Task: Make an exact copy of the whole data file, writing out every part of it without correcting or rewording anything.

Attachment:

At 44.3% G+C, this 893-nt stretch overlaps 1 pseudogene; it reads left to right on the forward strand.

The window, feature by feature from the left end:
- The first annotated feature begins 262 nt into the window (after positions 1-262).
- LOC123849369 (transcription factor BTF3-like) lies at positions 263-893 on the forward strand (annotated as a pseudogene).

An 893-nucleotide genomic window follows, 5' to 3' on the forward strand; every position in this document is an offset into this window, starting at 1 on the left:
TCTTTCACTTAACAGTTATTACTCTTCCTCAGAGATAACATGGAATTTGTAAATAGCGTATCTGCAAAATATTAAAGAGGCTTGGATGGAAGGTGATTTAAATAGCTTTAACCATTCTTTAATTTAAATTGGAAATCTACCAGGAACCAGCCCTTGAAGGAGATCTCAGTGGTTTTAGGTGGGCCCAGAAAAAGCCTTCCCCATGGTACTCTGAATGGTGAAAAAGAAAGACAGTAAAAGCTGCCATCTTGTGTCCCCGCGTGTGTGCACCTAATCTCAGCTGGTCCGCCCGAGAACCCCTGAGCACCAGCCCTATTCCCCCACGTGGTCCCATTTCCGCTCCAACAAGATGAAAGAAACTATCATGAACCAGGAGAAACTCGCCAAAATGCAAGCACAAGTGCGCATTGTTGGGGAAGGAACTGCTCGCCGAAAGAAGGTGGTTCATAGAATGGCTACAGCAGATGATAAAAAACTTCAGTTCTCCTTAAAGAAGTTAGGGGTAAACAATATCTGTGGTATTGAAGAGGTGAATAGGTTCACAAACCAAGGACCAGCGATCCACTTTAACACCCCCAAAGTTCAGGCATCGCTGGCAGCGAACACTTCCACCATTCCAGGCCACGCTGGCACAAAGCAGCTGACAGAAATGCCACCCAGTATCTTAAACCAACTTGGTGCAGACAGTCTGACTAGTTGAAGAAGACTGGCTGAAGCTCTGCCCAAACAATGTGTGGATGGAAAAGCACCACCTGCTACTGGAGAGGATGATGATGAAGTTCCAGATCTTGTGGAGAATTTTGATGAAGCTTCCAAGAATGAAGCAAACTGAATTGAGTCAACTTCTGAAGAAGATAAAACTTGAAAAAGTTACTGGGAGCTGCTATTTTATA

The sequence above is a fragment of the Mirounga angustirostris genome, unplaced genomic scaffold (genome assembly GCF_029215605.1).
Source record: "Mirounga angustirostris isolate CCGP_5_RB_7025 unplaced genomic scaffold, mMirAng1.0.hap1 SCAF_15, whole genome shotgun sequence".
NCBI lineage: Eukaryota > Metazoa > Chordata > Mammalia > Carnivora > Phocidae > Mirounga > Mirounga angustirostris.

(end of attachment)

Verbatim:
At 44.3% G+C, this 893-nt stretch overlaps 1 pseudogene; it reads left to right on the forward strand.

The window, feature by feature from the left end:
- The first annotated feature begins 262 nt into the window (after positions 1-262).
- LOC123849369 (transcription factor BTF3-like) lies at positions 263-893 on the forward strand (annotated as a pseudogene).

An 893-nucleotide genomic window follows, 5' to 3' on the forward strand; every position in this document is an offset into this window, starting at 1 on the left:
TCTTTCACTTAACAGTTATTACTCTTCCTCAGAGATAACATGGAATTTGTAAATAGCGTATCTGCAAAATATTAAAGAGGCTTGGATGGAAGGTGATTTAAATAGCTTTAACCATTCTTTAATTTAAATTGGAAATCTACCAGGAACCAGCCCTTGAAGGAGATCTCAGTGGTTTTAGGTGGGCCCAGAAAAAGCCTTCCCCATGGTACTCTGAATGGTGAAAAAGAAAGACAGTAAAAGCTGCCATCTTGTGTCCCCGCGTGTGTGCACCTAATCTCAGCTGGTCCGCCCGAGAACCCCTGAGCACCAGCCCTATTCCCCCACGTGGTCCCATTTCCGCTCCAACAAGATGAAAGAAACTATCATGAACCAGGAGAAACTCGCCAAAATGCAAGCACAAGTGCGCATTGTTGGGGAAGGAACTGCTCGCCGAAAGAAGGTGGTTCATAGAATGGCTACAGCAGATGATAAAAAACTTCAGTTCTCCTTAAAGAAGTTAGGGGTAAACAATATCTGTGGTATTGAAGAGGTGAATAGGTTCACAAACCAAGGACCAGCGATCCACTTTAACACCCCCAAAGTTCAGGCATCGCTGGCAGCGAACACTTCCACCATTCCAGGCCACGCTGGCACAAAGCAGCTGACAGAAATGCCACCCAGTATCTTAAACCAACTTGGTGCAGACAGTCTGACTAGTTGAAGAAGACTGGCTGAAGCTCTGCCCAAACAATGTGTGGATGGAAAAGCACCACCTGCTACTGGAGAGGATGATGATGAAGTTCCAGATCTTGTGGAGAATTTTGATGAAGCTTCCAAGAATGAAGCAAACTGAATTGAGTCAACTTCTGAAGAAGATAAAACTTGAAAAAGTTACTGGGAGCTGCTATTTTATA

The sequence above is a fragment of the Mirounga angustirostris genome, unplaced genomic scaffold (genome assembly GCF_029215605.1).
Source record: "Mirounga angustirostris isolate CCGP_5_RB_7025 unplaced genomic scaffold, mMirAng1.0.hap1 SCAF_15, whole genome shotgun sequence".
NCBI lineage: Eukaryota > Metazoa > Chordata > Mammalia > Carnivora > Phocidae > Mirounga > Mirounga angustirostris.